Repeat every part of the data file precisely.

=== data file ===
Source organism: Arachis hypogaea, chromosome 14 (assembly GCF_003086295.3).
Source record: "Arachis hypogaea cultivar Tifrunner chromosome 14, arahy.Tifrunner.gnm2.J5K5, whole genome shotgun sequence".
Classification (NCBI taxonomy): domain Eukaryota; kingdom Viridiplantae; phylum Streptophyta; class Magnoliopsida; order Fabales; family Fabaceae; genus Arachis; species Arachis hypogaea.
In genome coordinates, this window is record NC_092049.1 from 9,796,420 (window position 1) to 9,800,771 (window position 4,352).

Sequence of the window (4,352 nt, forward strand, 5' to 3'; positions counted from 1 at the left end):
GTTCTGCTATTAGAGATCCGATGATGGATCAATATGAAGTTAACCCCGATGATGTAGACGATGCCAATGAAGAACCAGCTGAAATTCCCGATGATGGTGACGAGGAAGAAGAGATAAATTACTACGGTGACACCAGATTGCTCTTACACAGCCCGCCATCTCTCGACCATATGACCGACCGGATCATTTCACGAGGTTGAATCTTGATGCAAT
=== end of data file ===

Source organism: Arachis hypogaea, chromosome 14 (assembly GCF_003086295.3).
Source record: "Arachis hypogaea cultivar Tifrunner chromosome 14, arahy.Tifrunner.gnm2.J5K5, whole genome shotgun sequence".
Classification (NCBI taxonomy): domain Eukaryota; kingdom Viridiplantae; phylum Streptophyta; class Magnoliopsida; order Fabales; family Fabaceae; genus Arachis; species Arachis hypogaea.
In genome coordinates, this window is record NC_092049.1 from 9,796,420 (window position 1) to 9,800,771 (window position 4,352).

Sequence of the window (4,352 nt, forward strand, 5' to 3'; positions counted from 1 at the left end):
GTTCTGCTATTAGAGATCCGATGATGGATCAATATGAAGTTAACCCCGATGATGTAGACGATGCCAATGAAGAACCAGCTGAAATTCCCGATGATGGTGACGAGGAAGAAGAGATAAATTACTACGGTGACACCAGATTGCTCTTACACAGCCCGCCATCTCTCGACCATATGACCGACCGGATCATTTCACGAGGTTGAATCTTGATGCAAT